" 'All right' panted the man. 'Here's
your nickel. Now tell me.'
"Get behind the thick hedge over
there,' said the boy. 'and make a
noise like a carrot.'" Boston Globe.
Department Store Tree.
"The carnahuba palm of Brazil."
said a lumber dealer, "is the world's
most useful tree. A department store
tree you 'might well call it for it
gives everything from medicine to cat
tle food.
"Its roots make a very valuable
drug, a blood purifier that is pre
scribed a good deal ia the spring. Its
timber takes a high polish, and is in
demand amongst cabinet makers for
fine work. The sap becomes wineoi
vinegar, according to the way It is
prepared, aad starch and sugar are
also 'obtained from this sap.
"The fruit of the tree Is n cattle
food, the nut Is a good coffee substi
tute, the pith makes corks.
"There, can you beat it medicine,
sugar, coffee, starch, wiae, corks, cat
tle food, lumber and vinegar, all from
this one tree, the carnahuba palm?"
Meant for Encouragement.
As a patroness of struggling and dis
couraged artists and musicians Mrs.
..Pollen was aot markedly successful,
although she had plenty of money and
n warm heart and was Interested la
art aad artists.
"I've brought some of my last win
ter's sketches to show you," said one
poor, young man whom she sad asked
to call upon her. "but I do aot feel
satisfied with them. They are aot as
good la some ways aa the work I did
a year ago."
"Nonsense!" cried Mrs. Pollen, with
loud cheerfulness, patting him on the
shoulder. "Yoa paint Just as well as
yon did last year as well as yoa ever
have. Your taste's improving, that's
all!" Youth's Companion.
Good News for Him.
Tve decided." said RIter. "to devote
myself exclusively hereafter to the
writing of poetry."
"Glad to hear if said Krotchett
"Think that's my forte, eh?"
"Don't know about that, but I do
know that I aever read poetry."
The Height ef Majesty.
"Aad so she Is very queenly? I sup
pose she's the kind of woman who is
never afraid to eater the grandest
drawing room."
"Oh, more majestic that that! She's'
the kind of woman who's never afraid
to eater her owe kitchen."
The Earth Dees Move.
Yes, aoble Galileo, thou art right
"It does move." Bigots may make
thee recant It; but It moves, neverthe
less. Yes. the earth moves, aad the
pi. sets move, and the mighty waters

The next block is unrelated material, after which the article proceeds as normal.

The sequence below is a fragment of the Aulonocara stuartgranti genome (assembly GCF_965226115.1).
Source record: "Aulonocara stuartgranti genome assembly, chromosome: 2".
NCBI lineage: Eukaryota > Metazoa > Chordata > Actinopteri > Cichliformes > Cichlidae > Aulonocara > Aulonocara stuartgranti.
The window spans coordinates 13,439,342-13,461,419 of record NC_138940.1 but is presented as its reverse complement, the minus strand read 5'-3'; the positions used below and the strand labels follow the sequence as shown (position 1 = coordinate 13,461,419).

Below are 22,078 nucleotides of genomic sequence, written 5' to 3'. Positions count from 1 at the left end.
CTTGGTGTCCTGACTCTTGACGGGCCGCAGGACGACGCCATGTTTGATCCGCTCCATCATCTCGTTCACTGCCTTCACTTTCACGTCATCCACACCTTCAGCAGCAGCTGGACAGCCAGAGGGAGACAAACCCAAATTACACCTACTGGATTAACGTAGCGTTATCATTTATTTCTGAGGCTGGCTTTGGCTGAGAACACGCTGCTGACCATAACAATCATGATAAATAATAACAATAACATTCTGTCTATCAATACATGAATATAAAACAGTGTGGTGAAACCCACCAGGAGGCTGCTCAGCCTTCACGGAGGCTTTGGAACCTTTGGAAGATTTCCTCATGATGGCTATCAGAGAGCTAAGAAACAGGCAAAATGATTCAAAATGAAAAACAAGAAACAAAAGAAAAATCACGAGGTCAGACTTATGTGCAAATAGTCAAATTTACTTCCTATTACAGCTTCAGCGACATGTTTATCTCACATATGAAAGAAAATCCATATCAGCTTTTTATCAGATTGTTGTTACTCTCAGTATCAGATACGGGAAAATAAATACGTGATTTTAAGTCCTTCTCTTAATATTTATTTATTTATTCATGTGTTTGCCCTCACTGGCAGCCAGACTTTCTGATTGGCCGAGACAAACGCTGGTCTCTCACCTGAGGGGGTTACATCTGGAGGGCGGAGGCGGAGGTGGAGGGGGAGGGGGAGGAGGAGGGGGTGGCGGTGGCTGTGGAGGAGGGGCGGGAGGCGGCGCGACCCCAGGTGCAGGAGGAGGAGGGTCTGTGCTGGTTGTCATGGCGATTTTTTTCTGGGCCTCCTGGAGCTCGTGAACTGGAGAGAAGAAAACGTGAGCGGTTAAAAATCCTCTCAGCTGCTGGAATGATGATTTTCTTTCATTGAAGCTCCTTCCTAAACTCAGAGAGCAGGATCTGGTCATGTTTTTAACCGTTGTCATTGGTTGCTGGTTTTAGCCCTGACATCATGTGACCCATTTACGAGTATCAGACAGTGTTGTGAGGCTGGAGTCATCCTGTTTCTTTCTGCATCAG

move, aad the great sweepiag tides
of sir move, aad the empires of men
move, aad the world of thought moves,
ever onward aad upward to higher
facto aad holder theories. The Iaeul
slttoa may seal thy lips, but they can
ao more stop the progress of the great
truth propounded by Corpemicus. aad
demonstrated by thee, than they can
stop the revolving earth. Edward
Tee Much Tee.
He was a solicitor of more or less
repute, and his Saturday afternoon's
pursuit was golf aad whisky aad soda
On this particular Saturday, however,
he had seen detained la town. On
reaching home he was met by his wife
aad little daughter. "No game today
my dear." he said to his wife, aa he
picked ap hie little girl aad kissed her.
Then his daughter sniffed the air aad
said. "Well, daddy, yoa do smell aw
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warm the hois
Pupils Leaving School Are Assisted
in Practical Way in Determin
ing What Their Life Work
Shall Be.
When an American boy leaves
school he does not always know what
sort of work he wants or is fit for.
Or even when he knows exactly what
kind of Job he desires, he often does
not know .at all how to find it. Such
a Job as he alms for may not exist with
in his opportunities of place and time.
So the boy leaving school may drift
into an unsuitable occupation, or,
worse, into no occupation at all, ia
spite of aa honest wish, originally, to
In Germany they order these things
better. In that admirable study of
recent German labor legislation. "The
German Workman." the work of the
Munich labor bureau for boys leaving
school is recorded. Munich teachers
became interested in finding suitable
work for their boys ia 1903. and now
the bureau, with their help, has grap
pled with the question most success